Despite Congressional and Fed efforts to the contrary, markets correct themselves much more efficiently when governments (and quasi-governmental entities) stay on the sideline. Abolish the Fed or not, Keynesians and others on the left will always claim to know better than the market. Their cries for redistribution and other schemes to “correct” capitalism’s failings will never cease, as elections will inevitably hang in the balance. Wendell Phillips echoed the sentiments of our founding fathers when he warned us that “eternal vigilance is the price of liberty.” He couldn’t have been more correct.


Toyota’s Absolution


The NHTSA and NASA released the findings of a 10-month investigation into the cause(s) of Toyota’s “unintended acceleration” problem, concluding that driver error was the culprit for most of the incidents. Even the “government watchdogs” must concede now that the severity of the problem was much overblown.

This was no surprise. Toyota’s predicament served as a perfect opportunity for the Obama Administration to flex its anti-business muscle. The Japanese company has been a competitive thorn in the side of U.S. carmakers and the UAW for years. Besides, the government needed a way to prop up sales of vehicles produced by General Motors, a company majority-owned by the government at the time. Transportation Secretary Ray LaHood’s own bias was apparent when he advised consumers (before later amending his comments) in 2010 not to drive their Toyotas. He now admits that “Toyotas are safe to drive.” Thank you, Mr. Secretary, for telling us what millions of Americans already confirm to be true on a daily basis.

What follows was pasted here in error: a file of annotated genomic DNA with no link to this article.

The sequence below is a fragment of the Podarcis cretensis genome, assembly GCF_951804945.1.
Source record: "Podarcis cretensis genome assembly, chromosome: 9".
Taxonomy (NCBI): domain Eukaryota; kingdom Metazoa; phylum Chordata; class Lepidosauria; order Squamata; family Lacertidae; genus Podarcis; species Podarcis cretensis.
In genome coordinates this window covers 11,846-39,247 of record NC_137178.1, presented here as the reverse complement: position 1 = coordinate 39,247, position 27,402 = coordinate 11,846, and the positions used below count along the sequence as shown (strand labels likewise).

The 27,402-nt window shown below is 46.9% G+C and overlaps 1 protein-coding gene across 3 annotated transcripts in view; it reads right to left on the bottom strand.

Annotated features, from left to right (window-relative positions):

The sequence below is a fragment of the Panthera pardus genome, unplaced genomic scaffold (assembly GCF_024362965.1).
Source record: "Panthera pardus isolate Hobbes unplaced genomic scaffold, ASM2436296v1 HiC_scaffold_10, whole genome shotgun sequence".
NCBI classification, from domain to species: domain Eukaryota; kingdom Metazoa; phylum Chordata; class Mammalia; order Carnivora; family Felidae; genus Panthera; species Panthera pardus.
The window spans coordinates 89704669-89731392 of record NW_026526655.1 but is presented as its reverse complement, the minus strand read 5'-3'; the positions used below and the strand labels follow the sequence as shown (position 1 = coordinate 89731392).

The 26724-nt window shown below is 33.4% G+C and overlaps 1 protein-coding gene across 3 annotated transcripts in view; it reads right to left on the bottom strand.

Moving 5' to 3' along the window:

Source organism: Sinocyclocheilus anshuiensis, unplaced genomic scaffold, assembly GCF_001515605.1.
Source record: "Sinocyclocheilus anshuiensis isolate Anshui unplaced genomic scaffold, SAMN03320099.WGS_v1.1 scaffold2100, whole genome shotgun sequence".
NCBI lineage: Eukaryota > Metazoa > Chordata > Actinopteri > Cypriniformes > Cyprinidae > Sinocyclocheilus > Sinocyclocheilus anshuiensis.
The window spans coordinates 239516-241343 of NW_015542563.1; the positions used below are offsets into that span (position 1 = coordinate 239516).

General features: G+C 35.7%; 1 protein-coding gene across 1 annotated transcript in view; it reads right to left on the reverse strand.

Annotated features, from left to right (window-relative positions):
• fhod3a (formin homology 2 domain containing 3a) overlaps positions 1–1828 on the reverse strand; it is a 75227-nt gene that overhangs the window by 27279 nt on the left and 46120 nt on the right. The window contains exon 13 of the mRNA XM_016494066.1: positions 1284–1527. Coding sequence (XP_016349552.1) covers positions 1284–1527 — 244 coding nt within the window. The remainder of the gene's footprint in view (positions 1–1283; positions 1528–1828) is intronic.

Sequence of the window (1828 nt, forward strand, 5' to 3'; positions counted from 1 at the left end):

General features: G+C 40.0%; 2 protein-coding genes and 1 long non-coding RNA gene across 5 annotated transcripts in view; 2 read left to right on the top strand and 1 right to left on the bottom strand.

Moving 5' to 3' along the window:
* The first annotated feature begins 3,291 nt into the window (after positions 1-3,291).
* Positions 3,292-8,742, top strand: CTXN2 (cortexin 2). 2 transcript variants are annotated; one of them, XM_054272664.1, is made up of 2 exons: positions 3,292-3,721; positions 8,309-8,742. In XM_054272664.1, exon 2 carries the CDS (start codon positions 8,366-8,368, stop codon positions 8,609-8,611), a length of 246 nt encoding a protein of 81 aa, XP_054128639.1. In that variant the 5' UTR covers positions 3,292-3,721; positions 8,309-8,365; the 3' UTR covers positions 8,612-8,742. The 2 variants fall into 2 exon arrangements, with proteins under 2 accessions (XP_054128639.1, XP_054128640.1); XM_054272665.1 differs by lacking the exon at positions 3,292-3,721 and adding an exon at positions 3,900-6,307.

Needless to say, this crisis has cost Toyota a fortune. Ray LaHood should be fired for his reckless behavior, but I’m not holding my breath. Alternatively, an investigation of the DOT and NHTSA’s handling of the Toyota incident is in order. LaHood should be required to take the stand and to account for his agency’s mismanagement. LaHood expected Toyota to apologize to the American people for accidents whose cause had not been fully established. LaHood owes both Toyota and the American people an apology.

So what can we learn from this crisis? Our “government watchdogs” are not apolitical, unbiased entities whose sole mission is the safety and wellbeing of the American people. Unlike the companies they regulate, they don’t have to answer to customers and shareholders. Even when their costly speculations turn out to be unfounded, they can always find something to reinvestigate. LaHood told us on Tuesday that he’s “still examining Toyota’s pedal design.” In other words, he didn’t find a smoking gun, but he won’t close the book on the investigation. To use a sports analogy, these guys never lose a game. When the clock is about to expire and they’re behind, they simply change the rules and add more time.

It is also true that government should not get involved in business ownership as Washington did with GM, but this issue has already been addressed in a previous blog post. The key point here is that the mechanisms inherent in capitalism—not bureaucrats—will ensure that Toyotas are safe in the future. Its cars are thoroughly and independently tested without any federal oversight. Drivers won’t purchase Toyotas if they are not safe, and the legal infrastructure will penalize the company if it cuts corners on safety. Heavy-handed government intrusion into this process is costly and disruptive. It serves only to create the illusion among some that government authority is a necessary counterweight to the inherent evils of capitalism.